Let’s think landscape first. The physical surroundings of your character will evoke different feelings within them. A childhood home with happy memories will draw their eye to places that correlate with their nostalgia: the treehouse they built with their dad splotched with patches of sun and shade, the smell of sun-baked grass and the cool earth where they camped on summer nights, the sound of the screen door slamming. The same house would evoke a very different mood if it was a setting for trauma: the boards on the treehouse are rotted with bent nails, the smell of alcohol that still permeates the house, the blare of the TV prevents anyone from hearing their knocks. Even places can be endowed with a personality. Woods can be a cool, calming retreat or a sinister, concealing accomplice. Rooms can be faded and tired, evoking the same feeling in a character or begging an ambitious character to spruce it up with life. Keep your eyes out for any opportunity to treat a location like a character and show its importance to the story and its changes by the end of the tale.
Location Can Tap Into the Writer’s Emotions
Location can give you as the writer the perfect opportunity to experience feelings of your character in the same vivid senses that you feel in your real life. To understand how this works, you’ll need to know a bit about the acting world.
In the acting world, actors will often “endow” a set with a real place from their lives. When you walk onto a set, it feels new to an actor and they may be restricted in natural movement by the placement of camera or audience. But the character they are playing has a history with the place and built-in emotions and reactions that arise from this prior relationship. An easy way to make your brain feel familiar with a new area is to imagine places that are familiar – places that tie into the emotion the actor is seeking to evoke in that scene. For instance, if an actor is portraying a daughter who is returning to the bedroom of her teen years where she fought constantly with a step-father, she may have a set with a bed, a dresser, and a writing desk. But what if the actress has a great relationship with her father and shared a room with two sisters? Should she imagine the bed on set is the bed from her childhood to give her mind a familiarity that it currently doesn’t feel? Well – no.
But is there another place in her real life where she feels what the character feels? This would be a place with an uneven power dynamic, where she is not free to leave, and where the stakes are high because she could lose something important? What about her bosses office or a hospital room where her mother passed away? Would those envoke the emotions? Yes.
Can she spend a bit of time imagining that the objects in that room correlate with the real-live rooms in her life? If she’s using the bosses office could she imagine for a moment that the bed is his desk? Will that create the emotion of fear and frustration? Yes.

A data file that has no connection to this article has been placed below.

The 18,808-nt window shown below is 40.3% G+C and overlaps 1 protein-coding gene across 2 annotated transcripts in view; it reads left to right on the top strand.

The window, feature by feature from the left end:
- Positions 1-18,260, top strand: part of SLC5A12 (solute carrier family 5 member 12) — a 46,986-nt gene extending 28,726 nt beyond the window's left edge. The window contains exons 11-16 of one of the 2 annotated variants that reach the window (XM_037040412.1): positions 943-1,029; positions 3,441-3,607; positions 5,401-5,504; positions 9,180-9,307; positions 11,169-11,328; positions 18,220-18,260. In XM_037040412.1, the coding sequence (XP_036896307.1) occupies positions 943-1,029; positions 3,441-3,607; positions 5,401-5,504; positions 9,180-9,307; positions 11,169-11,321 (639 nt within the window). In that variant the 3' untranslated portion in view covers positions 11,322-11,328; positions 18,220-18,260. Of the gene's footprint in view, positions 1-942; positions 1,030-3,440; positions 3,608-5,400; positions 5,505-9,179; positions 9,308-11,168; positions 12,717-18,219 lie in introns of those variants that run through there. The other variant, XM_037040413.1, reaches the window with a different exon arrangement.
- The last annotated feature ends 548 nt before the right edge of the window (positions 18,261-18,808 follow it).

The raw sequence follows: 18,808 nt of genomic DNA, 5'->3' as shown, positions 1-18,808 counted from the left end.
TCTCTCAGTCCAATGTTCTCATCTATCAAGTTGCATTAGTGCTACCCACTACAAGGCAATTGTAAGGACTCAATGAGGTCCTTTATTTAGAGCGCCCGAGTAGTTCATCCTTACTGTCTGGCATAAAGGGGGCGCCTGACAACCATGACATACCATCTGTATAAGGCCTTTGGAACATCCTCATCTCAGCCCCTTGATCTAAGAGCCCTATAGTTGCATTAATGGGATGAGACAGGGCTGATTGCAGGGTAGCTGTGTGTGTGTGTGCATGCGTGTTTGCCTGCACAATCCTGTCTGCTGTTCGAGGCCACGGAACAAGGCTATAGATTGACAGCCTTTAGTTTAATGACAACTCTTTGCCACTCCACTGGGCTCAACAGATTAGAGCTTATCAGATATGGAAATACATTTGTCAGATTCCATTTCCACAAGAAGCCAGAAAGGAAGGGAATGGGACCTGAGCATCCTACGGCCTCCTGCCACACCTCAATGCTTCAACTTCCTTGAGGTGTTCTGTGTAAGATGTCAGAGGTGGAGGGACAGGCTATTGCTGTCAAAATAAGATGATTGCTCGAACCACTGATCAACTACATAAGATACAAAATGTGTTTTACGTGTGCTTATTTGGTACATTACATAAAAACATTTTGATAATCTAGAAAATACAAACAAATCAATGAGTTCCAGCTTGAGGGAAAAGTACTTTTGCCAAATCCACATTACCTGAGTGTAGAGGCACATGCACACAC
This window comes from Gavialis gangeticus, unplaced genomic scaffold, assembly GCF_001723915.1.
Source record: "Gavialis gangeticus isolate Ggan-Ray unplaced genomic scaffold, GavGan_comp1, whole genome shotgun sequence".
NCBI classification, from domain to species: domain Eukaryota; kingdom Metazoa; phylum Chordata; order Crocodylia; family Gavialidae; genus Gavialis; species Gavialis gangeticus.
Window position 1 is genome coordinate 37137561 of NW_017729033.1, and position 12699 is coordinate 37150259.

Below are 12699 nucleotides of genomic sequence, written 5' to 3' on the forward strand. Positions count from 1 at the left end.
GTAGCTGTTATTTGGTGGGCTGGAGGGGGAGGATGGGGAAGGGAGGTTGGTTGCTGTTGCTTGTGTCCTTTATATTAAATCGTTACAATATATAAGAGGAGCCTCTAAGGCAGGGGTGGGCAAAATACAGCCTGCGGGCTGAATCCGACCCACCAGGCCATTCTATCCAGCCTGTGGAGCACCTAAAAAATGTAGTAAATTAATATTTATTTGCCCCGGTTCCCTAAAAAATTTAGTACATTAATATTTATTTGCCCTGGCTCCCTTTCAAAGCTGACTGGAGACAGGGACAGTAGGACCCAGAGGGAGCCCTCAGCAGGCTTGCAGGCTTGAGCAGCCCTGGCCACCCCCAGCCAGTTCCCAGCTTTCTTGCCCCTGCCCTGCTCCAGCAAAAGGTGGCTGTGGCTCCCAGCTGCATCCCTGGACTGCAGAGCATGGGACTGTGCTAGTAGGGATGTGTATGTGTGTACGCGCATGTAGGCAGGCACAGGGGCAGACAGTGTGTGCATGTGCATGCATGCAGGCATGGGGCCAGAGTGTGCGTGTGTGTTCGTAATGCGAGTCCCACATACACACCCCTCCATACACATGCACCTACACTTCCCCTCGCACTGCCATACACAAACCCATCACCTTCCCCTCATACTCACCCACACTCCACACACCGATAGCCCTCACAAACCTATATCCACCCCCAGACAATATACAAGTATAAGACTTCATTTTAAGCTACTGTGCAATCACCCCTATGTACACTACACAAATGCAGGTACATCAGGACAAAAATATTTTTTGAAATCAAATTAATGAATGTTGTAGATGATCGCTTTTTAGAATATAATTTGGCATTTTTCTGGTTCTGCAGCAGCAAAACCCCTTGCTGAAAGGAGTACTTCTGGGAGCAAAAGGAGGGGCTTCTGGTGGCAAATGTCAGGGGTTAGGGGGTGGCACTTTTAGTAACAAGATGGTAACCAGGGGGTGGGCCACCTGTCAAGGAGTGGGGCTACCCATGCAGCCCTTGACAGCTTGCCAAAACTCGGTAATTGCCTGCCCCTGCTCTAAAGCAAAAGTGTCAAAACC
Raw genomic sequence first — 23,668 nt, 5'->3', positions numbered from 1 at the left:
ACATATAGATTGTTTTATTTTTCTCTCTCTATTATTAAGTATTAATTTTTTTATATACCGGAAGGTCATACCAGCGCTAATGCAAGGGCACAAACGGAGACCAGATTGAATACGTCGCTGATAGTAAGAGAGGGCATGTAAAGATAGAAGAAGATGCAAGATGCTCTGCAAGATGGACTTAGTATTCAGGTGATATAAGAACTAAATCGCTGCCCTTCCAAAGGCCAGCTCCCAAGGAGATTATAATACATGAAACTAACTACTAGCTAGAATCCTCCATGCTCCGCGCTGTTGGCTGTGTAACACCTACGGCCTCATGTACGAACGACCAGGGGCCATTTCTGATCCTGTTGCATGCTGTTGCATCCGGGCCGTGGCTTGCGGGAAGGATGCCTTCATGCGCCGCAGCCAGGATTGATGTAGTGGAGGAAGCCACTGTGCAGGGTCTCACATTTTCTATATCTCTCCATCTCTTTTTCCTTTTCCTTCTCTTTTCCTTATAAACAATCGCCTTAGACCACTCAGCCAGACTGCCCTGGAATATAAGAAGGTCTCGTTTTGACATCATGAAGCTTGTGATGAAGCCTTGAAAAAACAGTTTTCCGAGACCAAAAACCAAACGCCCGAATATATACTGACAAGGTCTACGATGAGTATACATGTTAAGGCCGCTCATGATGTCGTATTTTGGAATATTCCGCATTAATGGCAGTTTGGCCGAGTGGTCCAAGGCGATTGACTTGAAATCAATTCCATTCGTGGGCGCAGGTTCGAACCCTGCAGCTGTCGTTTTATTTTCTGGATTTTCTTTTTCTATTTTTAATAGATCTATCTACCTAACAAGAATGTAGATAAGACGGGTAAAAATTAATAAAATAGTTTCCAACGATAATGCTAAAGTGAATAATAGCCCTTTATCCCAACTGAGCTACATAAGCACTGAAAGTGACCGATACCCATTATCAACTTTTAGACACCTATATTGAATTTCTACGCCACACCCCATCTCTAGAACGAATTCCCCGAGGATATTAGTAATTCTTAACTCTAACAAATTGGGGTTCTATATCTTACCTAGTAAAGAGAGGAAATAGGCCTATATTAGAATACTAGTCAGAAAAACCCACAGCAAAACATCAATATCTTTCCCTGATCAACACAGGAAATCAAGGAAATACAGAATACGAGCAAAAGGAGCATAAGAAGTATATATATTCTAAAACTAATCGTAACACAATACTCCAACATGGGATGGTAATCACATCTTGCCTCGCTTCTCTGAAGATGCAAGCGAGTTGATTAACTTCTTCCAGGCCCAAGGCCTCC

She takes a few moments, walking around the room and imagining the objects from her real life onto objects on the set until they are infused with the same emotions her character is feeling. Then she lets the idea go. She’s back on set, but she’s connected emotionally with it, creating history and feelings that will swell up when she walks in as the character.
As a writer, you can take a page from their diary – er, script – and use this in your book. The easiest way is to use the places you are already familiar with to determine the layout of your fictional locations. This helps you keep your mental images consist when you refer to where the character should be traveling. If you use real places and real furniture, you can have an instant and realistic referral. Of course, you don’t have to. If you have a clearly defined location in your story, explore it mentally until it feels as real as your world and you will know your way around. But if you need an extra touch of emotion in a given scene, try imagining objects from your life where you had a similar goal and emotional experience as the character, even if you imagine those pieces only for a moment and let them fade away and be replaced by the image of the story’s setting. You can imagine it in detail and keep parts in your scene – or let the entire image go. After all, what you’re after is the emotion you’re seeking to create and then infuse into the room, not the image itself.
This technique may become a favorite tool, or you may hate it. Just remember that it is only a tool – if it doesn’t work for you, find another one. If it makes a difference, add it into your toolbox and pull it out whenever you need an extra boost of emotion and inspiration. Writing is a personal experience and every writer will find things that do and do not work for them.
Location is a tool and can be a fun one. Remember you don’t have to include every detail in your story. Focus on the ones that reflect the current emotion, tell something about the characters, and drive the story forward. This will help you set up your story so your reader can vividly imagine the setting while driving your plot once step deeper and another step forward to keep your story compelling and clear.